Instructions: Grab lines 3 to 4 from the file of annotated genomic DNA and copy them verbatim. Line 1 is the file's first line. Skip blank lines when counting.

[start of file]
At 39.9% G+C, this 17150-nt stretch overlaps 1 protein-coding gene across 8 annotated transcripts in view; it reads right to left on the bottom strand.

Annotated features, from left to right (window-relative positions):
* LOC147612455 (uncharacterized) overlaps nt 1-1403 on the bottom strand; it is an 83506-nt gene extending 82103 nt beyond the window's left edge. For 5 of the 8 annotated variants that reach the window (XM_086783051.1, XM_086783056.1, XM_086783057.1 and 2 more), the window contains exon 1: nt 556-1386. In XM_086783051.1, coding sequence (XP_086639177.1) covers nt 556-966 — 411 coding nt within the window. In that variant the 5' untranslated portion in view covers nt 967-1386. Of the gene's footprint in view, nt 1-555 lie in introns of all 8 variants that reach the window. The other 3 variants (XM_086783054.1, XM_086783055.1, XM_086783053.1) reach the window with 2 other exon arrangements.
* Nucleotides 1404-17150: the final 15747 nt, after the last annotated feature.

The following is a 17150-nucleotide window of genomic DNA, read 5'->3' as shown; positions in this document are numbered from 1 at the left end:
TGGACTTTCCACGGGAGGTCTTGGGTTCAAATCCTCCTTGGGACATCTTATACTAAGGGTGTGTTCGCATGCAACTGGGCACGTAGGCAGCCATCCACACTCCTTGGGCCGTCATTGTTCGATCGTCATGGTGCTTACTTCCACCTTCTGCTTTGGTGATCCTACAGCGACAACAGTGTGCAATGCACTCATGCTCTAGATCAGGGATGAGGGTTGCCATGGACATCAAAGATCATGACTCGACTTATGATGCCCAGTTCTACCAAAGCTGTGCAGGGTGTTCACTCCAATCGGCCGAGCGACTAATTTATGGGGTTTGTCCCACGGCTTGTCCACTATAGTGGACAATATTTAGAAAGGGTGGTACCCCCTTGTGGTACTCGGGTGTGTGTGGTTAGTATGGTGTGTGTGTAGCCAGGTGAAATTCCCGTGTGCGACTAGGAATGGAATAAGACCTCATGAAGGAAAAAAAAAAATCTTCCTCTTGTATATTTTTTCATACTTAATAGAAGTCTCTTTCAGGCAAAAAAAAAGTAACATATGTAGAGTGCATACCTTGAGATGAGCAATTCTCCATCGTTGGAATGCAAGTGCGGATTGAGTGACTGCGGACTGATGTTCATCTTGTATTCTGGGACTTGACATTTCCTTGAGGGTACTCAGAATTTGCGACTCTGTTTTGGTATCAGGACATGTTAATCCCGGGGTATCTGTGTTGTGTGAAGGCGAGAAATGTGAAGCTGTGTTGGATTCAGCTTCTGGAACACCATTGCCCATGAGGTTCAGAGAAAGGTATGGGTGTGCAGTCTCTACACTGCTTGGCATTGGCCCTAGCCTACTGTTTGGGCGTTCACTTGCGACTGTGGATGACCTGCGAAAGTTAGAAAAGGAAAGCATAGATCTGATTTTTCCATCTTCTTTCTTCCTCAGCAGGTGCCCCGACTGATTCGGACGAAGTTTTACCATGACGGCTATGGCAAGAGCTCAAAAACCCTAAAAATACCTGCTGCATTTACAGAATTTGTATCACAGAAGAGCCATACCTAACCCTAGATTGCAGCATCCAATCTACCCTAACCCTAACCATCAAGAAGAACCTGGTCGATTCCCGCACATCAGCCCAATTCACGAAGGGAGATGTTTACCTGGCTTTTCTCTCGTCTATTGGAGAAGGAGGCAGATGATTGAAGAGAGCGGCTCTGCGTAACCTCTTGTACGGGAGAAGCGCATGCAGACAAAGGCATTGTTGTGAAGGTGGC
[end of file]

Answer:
* LOC147612455 (uncharacterized) overlaps nt 1-1403 on the bottom strand; it is an 83506-nt gene extending 82103 nt beyond the window's left edge. For 5 of the 8 annotated variants that reach the window (XM_086783051.1, XM_086783056.1, XM_086783057.1 and 2 more), the window contains exon 1: nt 556-1386. In XM_086783051.1, coding sequence (XP_086639177.1) covers nt 556-966 — 411 coding nt within the window. In that variant the 5' untranslated portion in view covers nt 967-1386. Of the gene's footprint in view, nt 1-555 lie in introns of all 8 variants that reach the window. The other 3 variants (XM_086783054.1, XM_086783055.1, XM_086783053.1) reach the window with 2 other exon arrangements.
* Nucleotides 1404-17150: the final 15747 nt, after the last annotated feature.